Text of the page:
United States District Court, E.D. Virginia, Alexandria Division
JEAN M. WRIGHT, Plaintiff,
HILLDRUP MOVING & STORAGE, Defendant.
MEMORANDUM OPINION AND ORDER
Anthony J. Trenga United States Judge
se Plaintiff Jean Wright ("Plaintiff" or
"Ms. Wright") filed this action on October 27,
2016, asserting claims against her former employer, Defendant
Hilldrup Moving and Storage ("Defendant" or
"Hilldrup") for discrimination and hostile work
environment on the basis of her race and gender in violation
in Title VII, retaliation in violation of Title VII, and
wrongful discharge in violation of Virginia state law.
Construing her complaint liberally given her j3ro se
status, Plaintiff also asserts claims for discrimination and
hostile work environment on the basis of her age, as well as
retaliation, in violation of the Age Discrimination in
Employment Act ("ADEA").
before the Court are (1) Cross Motions for Summary Judgment
by Defendant [Doc. No. 21] ("Defendant's Motion for
Summary Judgment") and Plaintiff [Doc. No. 32]
("Plaintiffs Motion for Summary Judgment"), and (2)
Defendant's Motion to Dismiss Complaint for Lack of
Subject Matter Jurisdiction and Failure to State a Claim upon
Which Relief Can Be Granted [Doc. No. 9] (the "Motion to
Dismiss") (collectively, the "Motions"). On
Friday, May 19, 2016, the Court held a hearing on the Cross
Motions for Summary Judgment, following which the Court took
the Motions under advisement.
considerations of the Motions, the filings of the parties in
support thereof and in opposition thereto, the arguments of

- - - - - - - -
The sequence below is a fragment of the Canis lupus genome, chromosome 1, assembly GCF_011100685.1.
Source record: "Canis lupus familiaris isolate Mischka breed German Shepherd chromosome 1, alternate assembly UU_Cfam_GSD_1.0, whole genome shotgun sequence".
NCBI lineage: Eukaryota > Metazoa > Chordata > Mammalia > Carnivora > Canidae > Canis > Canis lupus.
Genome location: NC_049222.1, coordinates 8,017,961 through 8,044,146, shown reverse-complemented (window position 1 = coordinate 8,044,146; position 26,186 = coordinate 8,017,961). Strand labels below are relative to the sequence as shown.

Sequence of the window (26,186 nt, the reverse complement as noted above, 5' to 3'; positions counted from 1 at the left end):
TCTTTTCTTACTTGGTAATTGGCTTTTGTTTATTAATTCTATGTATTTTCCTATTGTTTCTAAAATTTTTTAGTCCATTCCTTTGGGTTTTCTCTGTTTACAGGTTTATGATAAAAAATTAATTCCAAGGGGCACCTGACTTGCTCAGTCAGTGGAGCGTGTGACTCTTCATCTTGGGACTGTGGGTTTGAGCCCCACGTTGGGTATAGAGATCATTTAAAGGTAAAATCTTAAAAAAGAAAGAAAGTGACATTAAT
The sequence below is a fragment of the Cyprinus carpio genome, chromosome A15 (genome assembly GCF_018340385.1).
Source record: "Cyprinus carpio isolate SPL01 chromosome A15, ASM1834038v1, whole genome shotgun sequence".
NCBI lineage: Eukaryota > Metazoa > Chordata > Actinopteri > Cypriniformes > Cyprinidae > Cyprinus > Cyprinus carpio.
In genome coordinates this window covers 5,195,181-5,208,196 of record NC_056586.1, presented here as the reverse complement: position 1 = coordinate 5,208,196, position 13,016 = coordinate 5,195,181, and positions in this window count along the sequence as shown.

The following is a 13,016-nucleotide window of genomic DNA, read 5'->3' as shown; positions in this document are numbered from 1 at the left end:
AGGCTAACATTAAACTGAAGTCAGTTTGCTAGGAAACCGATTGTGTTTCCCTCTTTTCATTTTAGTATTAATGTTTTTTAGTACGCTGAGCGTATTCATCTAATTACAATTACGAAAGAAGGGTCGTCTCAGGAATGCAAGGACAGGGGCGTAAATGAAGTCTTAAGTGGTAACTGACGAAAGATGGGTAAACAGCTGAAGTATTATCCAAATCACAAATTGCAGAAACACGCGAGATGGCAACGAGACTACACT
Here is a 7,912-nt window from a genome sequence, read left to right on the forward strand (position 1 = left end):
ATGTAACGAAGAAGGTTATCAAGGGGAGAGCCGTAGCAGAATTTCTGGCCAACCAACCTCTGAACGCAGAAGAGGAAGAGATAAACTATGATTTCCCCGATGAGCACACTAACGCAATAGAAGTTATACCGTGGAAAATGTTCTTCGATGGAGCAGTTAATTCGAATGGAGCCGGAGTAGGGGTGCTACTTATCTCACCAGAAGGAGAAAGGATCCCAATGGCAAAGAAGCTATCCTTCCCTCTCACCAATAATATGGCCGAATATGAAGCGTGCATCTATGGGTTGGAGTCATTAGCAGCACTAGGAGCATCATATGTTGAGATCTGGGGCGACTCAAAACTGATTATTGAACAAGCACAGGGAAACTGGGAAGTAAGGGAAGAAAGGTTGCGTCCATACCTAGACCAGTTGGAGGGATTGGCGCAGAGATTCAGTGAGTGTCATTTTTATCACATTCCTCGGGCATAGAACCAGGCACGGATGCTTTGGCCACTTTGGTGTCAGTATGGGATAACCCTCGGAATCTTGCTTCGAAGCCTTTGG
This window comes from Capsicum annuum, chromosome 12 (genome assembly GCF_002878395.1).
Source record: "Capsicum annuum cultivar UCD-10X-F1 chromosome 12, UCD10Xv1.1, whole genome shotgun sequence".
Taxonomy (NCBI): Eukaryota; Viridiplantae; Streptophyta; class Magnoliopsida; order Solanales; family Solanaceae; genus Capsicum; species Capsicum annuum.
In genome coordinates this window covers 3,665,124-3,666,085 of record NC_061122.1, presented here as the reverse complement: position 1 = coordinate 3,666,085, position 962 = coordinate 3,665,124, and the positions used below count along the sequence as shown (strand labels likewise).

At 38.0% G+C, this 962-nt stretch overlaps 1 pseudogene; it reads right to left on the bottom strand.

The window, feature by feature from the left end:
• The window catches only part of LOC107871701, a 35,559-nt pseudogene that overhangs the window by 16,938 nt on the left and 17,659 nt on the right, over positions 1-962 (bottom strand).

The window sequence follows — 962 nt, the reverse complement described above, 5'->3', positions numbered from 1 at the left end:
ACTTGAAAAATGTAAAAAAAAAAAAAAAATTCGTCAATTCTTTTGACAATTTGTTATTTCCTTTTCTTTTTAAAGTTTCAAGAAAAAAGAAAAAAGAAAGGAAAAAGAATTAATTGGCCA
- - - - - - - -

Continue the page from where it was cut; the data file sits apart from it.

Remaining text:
counsel and Ms. Wright at the May 19, 2017 hearing, and for
the following reasons, Plaintiffs Motion for Summary Judgment
is DENIED and Defendant's Motions are GRANTED in part and
DENIED in part. The Motion to Dismiss is GRANTED on the
grounds that the Court does not have subject matter
jurisdiction over any of Plaintiffs Title VII claims and is
otherwise DENIED as moot; Defendant's Motion for Summary
Judgment is GRANTED as to those remaining ADEA and Virginia
law claims over which the Court has subject matter
jurisdiction; and this case is DISMISSED.
following facts are undisputed or, when disputed, taken in
the light most favorable to Plaintiff:
hired Ms. Wright as an administrative assistant in its
Information Services Department in July 2015. She was an
at-will employee. In December 2015, Ms. Wright raised an
issue with her direct supervisor, Scott Fitzgerald, regarding
certain flex time. On April 14, 2016, Mr. Fitzgerald and
Roger Carroll, Senior Vice President of Information Services
and Chief Information Officer, to whom all of the Information
Service Department reported, conducted a six-month
performance review with her. The review identified
shortcomings in Plaintiffs performance (she was given a
rating of 1.25 out of 4), to which Ms. Wright took exception.
early June 2016, Ms. Wright approached Beth Williams, Vice
President of Human Resources, to discuss filing a complaint
against Mr. Carroll for harassment. Ms. Williams told Ms.
Wright that she would need to file a formal complaint and
that she would provide Ms. Wright with the form to do so. On
Tuesday, June 7, 2016, Ms. Williams emailed Ms. Wright the
form, apologizing for the delay in providing it to her and
explaining that she had a family emergency the prior week.
Ms. Williams received no response to this email. She followed
up on Monday, June 13, 2016. On June 14, 2016, Ms. Wright
responded, telling Ms. Williams that she decided not to file
a formal complaint with Hilldrup "due to the lack of
concern and seriousness displayed from all parties involved
here at Hilldrup." She informed Ms. Williams that she
had "been advised to seek counseling elsewhere." On
June 21, 2016, Ms. Williams notified Ms. Wright that she was
still available to meet and discuss her concerns further, if
Ms. Wright would like, and that she would move forward to
investigate the complaint in any event. On Tuesday, June 28,
2016, Ms. Williams emailed Ms. Wright to tell her that she
would like to meet with her to discuss the results of her
investigation. Ms. Wright responded that she did not have any
time that afternoon, and that she was unable to meet the